I am a huge fan of the City of Glasgow. It’s so vibrant. It has feeling of innovation running thought it, something that I can connect with. I’ve been a few times for the Glasgow Art Fair, and every time, I’ve just embraced the city more and more.With its history and culture, there’s so much to see and do – from GOMA to the CCA. So I was delighted to find out that the Glasgow International Festival of Visual Art opens in just over a week. Glasgow’s vibrant art scene takes over the city as its museums, galleries, and many other spaces showcase the work of both Glasgow-based and international artists in a vast array of exhibitions and events, celebrating the very best in contemporary visual art.
Over 50 artists are presenting sculpture, drawings, installations, films, videos, sound works, performances and music in venues ranging from the city’s renowned Kelvingrove Art Gallery and Museum – taking part in this growing event for the first time – through the Hunterian Art Gallery and Tramway to diverse artist-run collectives, small galleries and temporary sites. Under the direction of Katrina Brown and with many projects revolving around the theme of ‘past, present, future’, Glasgow International Festival of Visual Art opens on 16 April 2010 for two weeks.
Using ceramics, bronze and a little taxidermy, Glasgow-based David Shrigley creates a collection of intriguing sculptures and objects for museum cases at Kelvingrove Art Gallery and Museum; Glasgow-born Susan Philipsz’ specially-commissioned and highly evocative sound work Lowlands resonates from bridges that span the River Clyde. One of the most acclaimed artists to have emerged from the city, Douglas Gordon opens the Festival with a new video installation in Tramway’s celebrated theatre space citing his own landmark work 24 Hour Psycho.
Renowned environmental arts organisation NVA (featured long-ago in issue 16 of Aesthetica) re-enact the infamous White Bike Plan, a Dutch anarchist eco-action of the 1960s, by releasing fifty white bikes on to the city’s streets for free use between Festival venues, whilst Kate Davis and Faith Wilding collaborate on an exhibition exploring feminist legacies in contemporary art at the Centre for Contemporary Arts(CCA).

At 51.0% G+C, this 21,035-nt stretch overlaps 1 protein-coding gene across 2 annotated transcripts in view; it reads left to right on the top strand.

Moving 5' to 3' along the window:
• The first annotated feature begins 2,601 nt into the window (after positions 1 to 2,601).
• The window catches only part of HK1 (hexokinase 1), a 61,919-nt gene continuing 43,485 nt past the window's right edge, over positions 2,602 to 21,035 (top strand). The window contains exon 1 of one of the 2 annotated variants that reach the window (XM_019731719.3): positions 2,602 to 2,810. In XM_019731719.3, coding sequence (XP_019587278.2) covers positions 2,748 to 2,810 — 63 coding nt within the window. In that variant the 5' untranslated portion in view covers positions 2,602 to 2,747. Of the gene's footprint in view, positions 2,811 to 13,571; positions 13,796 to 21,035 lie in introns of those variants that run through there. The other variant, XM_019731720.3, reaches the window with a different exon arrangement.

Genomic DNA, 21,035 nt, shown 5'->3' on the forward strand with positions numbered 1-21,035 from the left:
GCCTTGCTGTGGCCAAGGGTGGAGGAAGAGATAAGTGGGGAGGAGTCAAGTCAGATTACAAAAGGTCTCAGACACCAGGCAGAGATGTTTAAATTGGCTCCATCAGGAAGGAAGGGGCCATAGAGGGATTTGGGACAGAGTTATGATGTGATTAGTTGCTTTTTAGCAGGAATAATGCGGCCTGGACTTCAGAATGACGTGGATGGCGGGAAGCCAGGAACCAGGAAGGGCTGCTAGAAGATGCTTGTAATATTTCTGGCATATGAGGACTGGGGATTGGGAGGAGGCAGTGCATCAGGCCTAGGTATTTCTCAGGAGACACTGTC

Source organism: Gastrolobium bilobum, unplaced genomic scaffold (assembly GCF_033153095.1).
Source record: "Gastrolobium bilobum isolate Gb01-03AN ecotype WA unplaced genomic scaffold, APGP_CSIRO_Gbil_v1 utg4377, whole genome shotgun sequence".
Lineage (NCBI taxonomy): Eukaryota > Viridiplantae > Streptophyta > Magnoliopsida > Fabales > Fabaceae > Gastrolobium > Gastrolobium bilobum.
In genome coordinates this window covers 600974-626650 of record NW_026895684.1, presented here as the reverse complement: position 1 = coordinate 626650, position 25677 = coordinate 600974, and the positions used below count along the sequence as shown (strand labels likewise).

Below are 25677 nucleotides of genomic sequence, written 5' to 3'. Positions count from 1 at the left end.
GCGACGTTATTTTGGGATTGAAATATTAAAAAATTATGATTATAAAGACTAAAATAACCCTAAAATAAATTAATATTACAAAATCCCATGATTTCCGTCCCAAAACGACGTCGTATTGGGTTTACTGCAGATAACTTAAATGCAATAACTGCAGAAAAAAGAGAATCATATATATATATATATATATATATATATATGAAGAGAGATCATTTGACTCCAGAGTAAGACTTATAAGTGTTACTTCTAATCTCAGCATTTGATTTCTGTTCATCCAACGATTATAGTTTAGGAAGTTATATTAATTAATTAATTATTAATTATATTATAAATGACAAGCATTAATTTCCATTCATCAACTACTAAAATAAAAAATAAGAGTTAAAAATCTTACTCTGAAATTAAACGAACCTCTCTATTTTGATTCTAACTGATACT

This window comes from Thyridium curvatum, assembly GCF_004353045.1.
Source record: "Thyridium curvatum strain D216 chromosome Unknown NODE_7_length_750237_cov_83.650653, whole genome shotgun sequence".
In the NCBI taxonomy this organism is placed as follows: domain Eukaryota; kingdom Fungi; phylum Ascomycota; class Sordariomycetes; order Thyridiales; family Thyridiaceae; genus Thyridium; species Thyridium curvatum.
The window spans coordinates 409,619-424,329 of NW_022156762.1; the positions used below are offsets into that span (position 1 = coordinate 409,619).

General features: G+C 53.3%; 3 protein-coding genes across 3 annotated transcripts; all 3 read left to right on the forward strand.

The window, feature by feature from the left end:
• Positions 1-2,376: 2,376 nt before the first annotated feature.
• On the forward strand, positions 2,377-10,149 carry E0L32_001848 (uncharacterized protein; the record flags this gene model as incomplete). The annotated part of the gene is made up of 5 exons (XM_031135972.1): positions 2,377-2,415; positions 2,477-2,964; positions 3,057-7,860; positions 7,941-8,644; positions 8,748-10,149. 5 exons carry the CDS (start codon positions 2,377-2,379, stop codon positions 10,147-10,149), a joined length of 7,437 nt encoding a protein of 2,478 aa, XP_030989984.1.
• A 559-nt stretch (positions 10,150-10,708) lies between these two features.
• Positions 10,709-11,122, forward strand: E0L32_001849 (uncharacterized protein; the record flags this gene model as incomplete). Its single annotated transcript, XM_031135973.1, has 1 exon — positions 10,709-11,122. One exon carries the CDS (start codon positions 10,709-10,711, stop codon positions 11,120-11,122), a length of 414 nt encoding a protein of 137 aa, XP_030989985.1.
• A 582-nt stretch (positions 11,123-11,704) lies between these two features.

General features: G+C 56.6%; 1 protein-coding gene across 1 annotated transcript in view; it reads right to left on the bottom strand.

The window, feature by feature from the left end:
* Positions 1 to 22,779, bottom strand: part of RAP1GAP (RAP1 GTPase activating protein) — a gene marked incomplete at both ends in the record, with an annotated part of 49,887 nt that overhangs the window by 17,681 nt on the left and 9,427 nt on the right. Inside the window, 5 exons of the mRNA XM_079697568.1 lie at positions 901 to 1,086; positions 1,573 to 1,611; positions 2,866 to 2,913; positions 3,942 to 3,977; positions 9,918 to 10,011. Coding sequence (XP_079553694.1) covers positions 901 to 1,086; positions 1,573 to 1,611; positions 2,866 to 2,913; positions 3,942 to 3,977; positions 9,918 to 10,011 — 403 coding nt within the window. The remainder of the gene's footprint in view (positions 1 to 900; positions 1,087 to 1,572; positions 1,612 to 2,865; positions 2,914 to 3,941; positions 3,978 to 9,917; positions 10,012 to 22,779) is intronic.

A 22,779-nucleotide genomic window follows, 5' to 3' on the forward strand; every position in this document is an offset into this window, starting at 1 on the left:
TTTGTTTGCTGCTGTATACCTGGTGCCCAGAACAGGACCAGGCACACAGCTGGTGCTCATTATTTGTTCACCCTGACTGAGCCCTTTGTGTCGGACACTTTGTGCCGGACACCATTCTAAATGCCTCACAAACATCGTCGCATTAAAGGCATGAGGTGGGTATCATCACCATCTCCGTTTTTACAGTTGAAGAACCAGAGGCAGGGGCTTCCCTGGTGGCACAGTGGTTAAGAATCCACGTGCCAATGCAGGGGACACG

A number of international artists are also at the heart of the programme: a significant selection of important works on paper by the enduringly influential Joseph Beuys along with a group of ‘vitrine’sculptures, including the legendary ‘Fat Chair’ and the iconic portrait of Beuys by Andy Warhol on display at the Hunterian Art Gallery as part of ARTIST ROOMS on Tour; renowned Swiss artist Christoph Büchel, known for his massive-scale, hyper-real experiential works takes on the imposing space at Tramway with the creation of an extra-ordinary, provocative and complex installation. Tramway’s other spaces present a striking programme of experimental film, video installation and live performance by Leslie Thornton, Graham Eatough and Keren Cytter.
David Maljkovic (Croatia) – one of the most exciting artists to emerge from Europe in recent years – has his first solo show in the UK in a striking space in the Merchant City, made available for the Festival. Maljkovic’s work reflects on the Festival’s themes with a gathering of recent works in film and collage that explore the legacy of Modernist monuments and abstraction; while in an adjacent space Gerard Byrne, who represented Ireland to great acclaim at the Venice Biennale 2007,presents a major new video installation commissioned by the Festival that re-visits the history of Minimal Art and its reception. Internationally-acclaimed artist Fiona Tan shows her mesmerising video installation Tomorrow at the Gallery of Modern Art.
The redoubtable punk artist-designer Linder exhibits her montage images at Sorcha Dallas Gallery and presents a unique thirteen-hour performance in collaboration with celebrated fashion designer Richard Nicoll and musician Stuart McCallum; and Alice Channer, who is attracting increasing attention for her fabric-based works, takes on the architecture of the Mackintosh Gallery in her first work in Scotland at The Glasgow School of Art. Washington Garcia presents the work of Australian artist David Noonan at the Mitchell Library, while the legendary Jimmie Durham shows Universal Miniature Golf(The Promised Land) – the outcome of a Production Residency at Glasgow Sculpture Studios. Claire Barclay shows a range of new works using diverse techniques at Glasgow Print Studio; and The Modern Institute opens its new premises on Osbourne Street with a show by Glasgow’s own Jim Lambie.
Open Glasgow is a new initiative, supported by the Scottish Arts Council, revealing imaginative new projects conceived by artists specifically for the city during the Festival, including Le Drapeau Noir, a nightly performance in a pop-up café-bar; a one-night cabaret – Urlibido- in the magnificent Sloans Grand Ballroom, and a day long event sim-po-zium event at the Mitchell Library.
Other galleries, venues and artists’ collectives involved in the Festival include Transmission Gallery, Lowsalt, market Gallery, Mary Mary, FINN collective, and SWG3 and many more groups and individual artists.
To download a programme and for further information visit www.glasgowinternational.org. The festival opens on 16 April and continues until 3 May.
1. (c) David Shrigley Jugs and Cups (2008)
2. (c) Kate Davis and Faith Wilding What have we got to do with
3. (c) David Maljkovic, Out of Projection (2009)2 channel HD video installation.Duration: 18’41” min. Courtesy Annet Gelink Gallery Amsterdam
4. (c) Linder Elsium ii (2006)